Thousands of opposition protesters gather in Mexico City’s Zocalo square to demonstrate against electoral reform, including that of the left-wing ruling party’s electoral system.AFP
Under the slogan #MiVotoNoSeToca, crowds dressed in white and pink (the institutional colors of the Electoral College) spread across much of the Zocalo (the country’s main public square of approximately 21,000 square meters) and Mexico’s historic It filled several peripheral streets in the center. city.
Alejandro Rodríguez, a 61-year-old lawyer who wants President Andrés Manuel López Obrador to dominate next year’s presidential election, said the reform was “a step back to democracy.”
The reform cuts the staff and budget of the National Electoral Institute (INE), which is responsible for organizing elections, and the president accuses it of costing public money and allowing fraud in the past.
Like other protesters, Rodriguez took to the streets to “protest the president” who accused him of carrying out a policy of “harming Mexicans.”
“Reform is attacking all our institutions and trying to take away our freedom,” declared Feliciano Vidal, a 65-year-old independent worker.
The demonstration was called by several political and civic groups belonging to the National Civil Front against Lopez Obrador, who by law cannot stand for re-election. His party leads the poll preferences for the 2024 election.
Ramon Cosio, a former magistrate of the Juan Supreme Court and the event’s main speaker, accused the president of wanting to “get the electoral system in place.”
Cossio believed that the Supreme Court would reverse the reforms if the cases filed with the Supreme Court failed.
“We trust their (judges) democratic spirit and the decisions they make to preserve the democratic life of the country,” said a former magistrate, whom the president called a “corrupt hypocrite.” said.
In response to today’s protests, Lopez Obrador, whose popularity is about 60%, called on his followers to mobilize on March 18 to mark the 85th anniversary of the nationalization of oil in Mexico.
Opposition groups have called for demonstrations in several Mexican cities to reject controversial electoral reforms championed by President Andrés Manuel Lopez Obrador.AFP
Faculty of Cut
Authorities in ruling party-ruled Mexico City said about 90,000 people took part in the protests, while Marco Cortes, leader of the opposition National Action Party (PAN, right), said there were 500,000 protesters. rice field. Protests also took place in various cities across the country.
Opponents reject an amendment pushed by Mexico’s first left-wing president and approved by Congress last Wednesday.
According to the independent National Electoral Service (INE), these changes have eliminated 85% of career officials and reduced their ability to operate.
The INE, which is responsible for preparing and organizing elections, will ensure that the reforms will eliminate 300 district committees and reduce the territorial structure. This leaves some of her 32 states with 125 million inhabitants with her one representative. election office.
These changes will affect the updating and cleansing of the electoral rolls, which consist of approximately 93 million voters, the entity notes in its documents.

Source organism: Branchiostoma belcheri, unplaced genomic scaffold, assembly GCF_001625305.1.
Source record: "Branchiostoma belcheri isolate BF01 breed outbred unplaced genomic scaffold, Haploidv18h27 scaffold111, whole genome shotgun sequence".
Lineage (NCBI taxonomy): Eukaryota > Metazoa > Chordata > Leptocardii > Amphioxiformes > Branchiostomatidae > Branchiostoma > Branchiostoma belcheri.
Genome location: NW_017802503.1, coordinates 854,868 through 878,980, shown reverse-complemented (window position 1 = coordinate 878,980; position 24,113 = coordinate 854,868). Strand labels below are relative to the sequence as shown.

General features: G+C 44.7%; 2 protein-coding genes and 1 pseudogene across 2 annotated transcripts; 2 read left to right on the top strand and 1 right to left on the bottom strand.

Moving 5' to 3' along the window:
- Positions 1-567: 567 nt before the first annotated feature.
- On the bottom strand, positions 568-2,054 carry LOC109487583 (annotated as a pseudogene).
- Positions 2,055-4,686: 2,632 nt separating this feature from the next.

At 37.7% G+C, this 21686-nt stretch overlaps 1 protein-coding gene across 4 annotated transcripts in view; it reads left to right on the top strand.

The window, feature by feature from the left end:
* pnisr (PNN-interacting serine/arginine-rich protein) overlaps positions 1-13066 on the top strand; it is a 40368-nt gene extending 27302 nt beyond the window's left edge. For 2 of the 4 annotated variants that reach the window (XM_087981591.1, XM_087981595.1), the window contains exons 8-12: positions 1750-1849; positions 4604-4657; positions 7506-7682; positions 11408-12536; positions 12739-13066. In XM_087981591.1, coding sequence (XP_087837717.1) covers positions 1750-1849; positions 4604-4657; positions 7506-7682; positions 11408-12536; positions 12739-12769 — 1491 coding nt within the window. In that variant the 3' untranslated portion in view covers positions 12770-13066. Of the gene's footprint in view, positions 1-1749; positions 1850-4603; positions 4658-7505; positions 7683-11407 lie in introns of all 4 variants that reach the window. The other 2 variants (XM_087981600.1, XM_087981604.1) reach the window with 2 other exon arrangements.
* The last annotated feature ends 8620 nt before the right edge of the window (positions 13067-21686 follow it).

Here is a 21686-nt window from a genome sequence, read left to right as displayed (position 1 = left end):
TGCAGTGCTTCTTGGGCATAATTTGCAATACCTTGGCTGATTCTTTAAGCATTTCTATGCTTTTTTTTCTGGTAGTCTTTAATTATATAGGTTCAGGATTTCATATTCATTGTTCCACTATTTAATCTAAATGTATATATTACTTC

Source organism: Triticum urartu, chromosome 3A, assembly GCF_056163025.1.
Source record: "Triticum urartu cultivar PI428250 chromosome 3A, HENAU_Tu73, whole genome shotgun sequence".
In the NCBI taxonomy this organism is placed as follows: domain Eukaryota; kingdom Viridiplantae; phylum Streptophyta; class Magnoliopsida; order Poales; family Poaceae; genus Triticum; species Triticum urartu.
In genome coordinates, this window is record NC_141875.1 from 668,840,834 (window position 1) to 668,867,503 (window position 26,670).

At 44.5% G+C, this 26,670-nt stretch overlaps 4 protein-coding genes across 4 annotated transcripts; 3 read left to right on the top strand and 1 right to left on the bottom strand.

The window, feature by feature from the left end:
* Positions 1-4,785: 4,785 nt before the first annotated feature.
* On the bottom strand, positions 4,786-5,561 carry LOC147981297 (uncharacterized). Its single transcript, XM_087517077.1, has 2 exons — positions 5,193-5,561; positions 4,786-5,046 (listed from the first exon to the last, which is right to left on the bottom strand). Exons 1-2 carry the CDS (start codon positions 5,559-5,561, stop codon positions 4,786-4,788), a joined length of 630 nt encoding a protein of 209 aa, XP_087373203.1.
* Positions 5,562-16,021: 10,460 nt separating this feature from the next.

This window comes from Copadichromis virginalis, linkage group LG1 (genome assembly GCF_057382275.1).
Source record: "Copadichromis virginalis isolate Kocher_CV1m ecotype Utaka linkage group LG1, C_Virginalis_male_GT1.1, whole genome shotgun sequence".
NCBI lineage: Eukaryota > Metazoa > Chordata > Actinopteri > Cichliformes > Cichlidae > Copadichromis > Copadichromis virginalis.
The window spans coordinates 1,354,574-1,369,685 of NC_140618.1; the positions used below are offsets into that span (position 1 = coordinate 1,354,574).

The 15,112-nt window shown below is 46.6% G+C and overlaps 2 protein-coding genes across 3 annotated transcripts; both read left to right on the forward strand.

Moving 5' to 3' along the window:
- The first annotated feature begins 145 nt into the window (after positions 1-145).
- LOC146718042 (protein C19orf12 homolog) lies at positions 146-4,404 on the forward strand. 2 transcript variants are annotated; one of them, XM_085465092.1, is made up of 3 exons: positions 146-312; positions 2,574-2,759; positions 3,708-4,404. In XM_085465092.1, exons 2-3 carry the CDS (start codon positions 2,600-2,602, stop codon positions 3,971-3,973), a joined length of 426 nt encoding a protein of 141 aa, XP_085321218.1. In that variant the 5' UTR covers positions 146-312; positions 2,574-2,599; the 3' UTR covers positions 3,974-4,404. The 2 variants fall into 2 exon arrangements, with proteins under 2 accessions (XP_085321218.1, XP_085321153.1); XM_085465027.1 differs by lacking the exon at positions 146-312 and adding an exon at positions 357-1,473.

Officials charged with training voting jurors have also disappeared, adding that their ability to monitor election propaganda on radio and television is limited.
Similarly, the reform will limit the INE’s ability to sanction public officials who speak favorably of candidates in election campaigns.
Opponents argue that all of this affects the independence of the bodies responsible for the elections and balances them in favor of the government in the face of elections in mid-2024.
The proposal aims to reduce the size and budget of the National Electoral Institute (INE), the independent body that organizes elections.AFP
Lopez Obrador disqualified the protest ahead of time, pointing out that behind the protest there are “corrupt” groups who want to return to power to continue stealing. The president believes that INE directors enjoy privileges that other employees do not have.
The president hinted that the demonstrations were in favor of Genaro García Luna, who served as head of public security during the government of former president Felipe Calderón (2006-2012).
“They come to say: Not only is ‘INE untouched,’ but it is also said that ‘Garcia Luna is untouched,’ and at its core, ‘The corrupt conservative regime is untouched.’ No.’ That’s the purpose,’ said the ruler. Repeated throughout the week.
Brian Nichols, the U.S. director of Latin American foreign affairs, said on Twitter on Sunday that there was “a major debate going on over electoral reform that will test the independence of the electoral and judicial systems” in Mexico.
“The United States supports independent electoral bodies with resources to strengthen democratic processes and the rule of law,” he added.
Electoral reforms were approved by parliament after a constitutional amendment in December, in which the ruling party proposed scrapping the INE, failed.
A large demonstration in Mexico City on November 13, 2022 rejected that proposal. Lopez Obrador responded by mobilizing tens of thousands of supporters in the capital.